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Ex-CIA Officer Who Destroyed Waterboarding Videos: Torturers "Disgusted" at Being Labeled "Tortur

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posted on Apr, 25 2012 @ 08:24 AM
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Ex-CIA Officer Who Destroyed Waterboarding Videos: Torturers "Disgusted" at Being Labeled "Torturers"


www.commondreams.org

Former CIA officer, Jose Rodriguez on waterboarding tape destruction: ‘Just getting rid of some ugly visuals’

The former CIA officer who ordered the destruction of videotaped interrogations which showed the torture of Abu Zubaydah and Abd al-Nashiri in a secret CIA prison in Thailand in 2002, says he did so because he worried about the global repercussions if the footage leaked out and wanted to get "rid of some ugly visuals.”
(visit the link for the full news article)



+4 more 
posted on Apr, 25 2012 @ 08:24 AM
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Do you see how the system works people?

Another class example.

You smoke a little green (not further named) herb, you get thrown in prison.

Yet when you torture ALLEGED terrorist victims it's ok for the PTB to:
1. get rid of the evidence
2. feel offended that someone calls them out on their sick practices.

he just got rid of the tape because of some ugly visuals.
that statement in itself tells us all we need to know.

soon this will be common practice on all of you americans thanks to the NDAA.

Bow for big brother you peasants!

Here a picture of the perp:


www.commondreams.org
(visit the link for the full news article)
edit on 25-4-2012 by kn0wh0w because: (no reason given)



posted on Apr, 25 2012 @ 08:39 AM
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Is anyone really surprised by this behavior? I mean obviously they are going to destroy evidence that would cause bad PR. The practice may not be ethical (I mean the destruction of tapes), but any organization in its right mind would follow in similar footsteps.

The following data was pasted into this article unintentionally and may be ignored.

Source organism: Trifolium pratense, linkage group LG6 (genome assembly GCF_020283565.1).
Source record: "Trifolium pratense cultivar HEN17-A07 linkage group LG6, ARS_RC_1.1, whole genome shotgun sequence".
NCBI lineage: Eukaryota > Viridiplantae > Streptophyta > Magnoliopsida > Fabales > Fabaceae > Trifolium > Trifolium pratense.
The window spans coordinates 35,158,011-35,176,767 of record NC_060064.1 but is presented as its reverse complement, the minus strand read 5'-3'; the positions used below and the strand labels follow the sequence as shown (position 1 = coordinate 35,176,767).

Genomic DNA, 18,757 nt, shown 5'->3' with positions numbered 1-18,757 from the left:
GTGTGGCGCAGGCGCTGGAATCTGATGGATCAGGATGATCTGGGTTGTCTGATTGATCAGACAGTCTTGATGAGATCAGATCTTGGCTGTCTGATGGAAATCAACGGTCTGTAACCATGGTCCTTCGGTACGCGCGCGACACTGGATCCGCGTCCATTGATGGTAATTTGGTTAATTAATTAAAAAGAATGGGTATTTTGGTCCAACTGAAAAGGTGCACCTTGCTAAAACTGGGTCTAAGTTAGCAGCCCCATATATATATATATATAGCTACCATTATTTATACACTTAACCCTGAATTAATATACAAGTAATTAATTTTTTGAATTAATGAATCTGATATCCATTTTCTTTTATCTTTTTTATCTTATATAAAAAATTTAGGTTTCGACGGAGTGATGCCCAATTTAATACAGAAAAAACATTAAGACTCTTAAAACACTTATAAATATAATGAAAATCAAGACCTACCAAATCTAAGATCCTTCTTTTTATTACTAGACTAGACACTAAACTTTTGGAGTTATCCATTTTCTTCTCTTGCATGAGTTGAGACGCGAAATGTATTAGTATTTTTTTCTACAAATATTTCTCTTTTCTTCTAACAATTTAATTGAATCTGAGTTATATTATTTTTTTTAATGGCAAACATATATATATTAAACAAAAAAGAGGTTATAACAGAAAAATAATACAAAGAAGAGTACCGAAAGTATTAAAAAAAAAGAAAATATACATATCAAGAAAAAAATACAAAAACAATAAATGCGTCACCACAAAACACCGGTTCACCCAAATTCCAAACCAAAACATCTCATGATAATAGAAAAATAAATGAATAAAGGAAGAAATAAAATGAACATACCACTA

The American government is a prime example of hypocrisy.



posted on Apr, 25 2012 @ 08:43 AM
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No supprise. These sick twisted FREAKS will do anything and everything they want, to get their way. And in a moment, no doubt they'll be people queing up to tell you how torture is justifiable and A-OK, as some little goverment booklet tells them this.



posted on Apr, 25 2012 @ 08:55 AM
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My mind is boggled.

That's like a hooker getting offended that you called her a whore.

/facepalm.



posted on Apr, 25 2012 @ 09:05 AM
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His photo tells it all...



posted on Apr, 25 2012 @ 09:05 AM
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I don't know why this whole business makes me laugh. It's not really comical--it's more like Kafkaesque.

It's not just what this country has become because we weren't more watchful and proactive. It's the things being done in our name by people who actually have this whole rationale built up around their inhumane and criminal activities. It's that they're so... righteous about the whole thing. And then they feel assailed and persecuted and insulted at having been accused of gratuitous, overzealous inhumanity.

What's worse is that people at this guy's level in the game are not at a high enough level to be told who committed 9/11 and for what strategic purposes, and haven't enough imagination to figure it out for themselves. He'll be forever some benighted, self-righteous troll who thought he was doing the right thing....



posted on Apr, 25 2012 @ 09:28 AM
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Waterboarding is not even torture, I would file in under special investigative techniques

What is more humane? to send a person to military prison for 10 years on suspicion that that they are an enemy of the United States or to waterboard them for 10 minutes and find out if they are really telling the truth on not ?
edit on 25-4-2012 by QQXXw because: (no reason given)



posted on Apr, 25 2012 @ 09:42 AM
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Originally posted by QQXXw
Waterboarding is not even torture, I would file in under special investigative techniques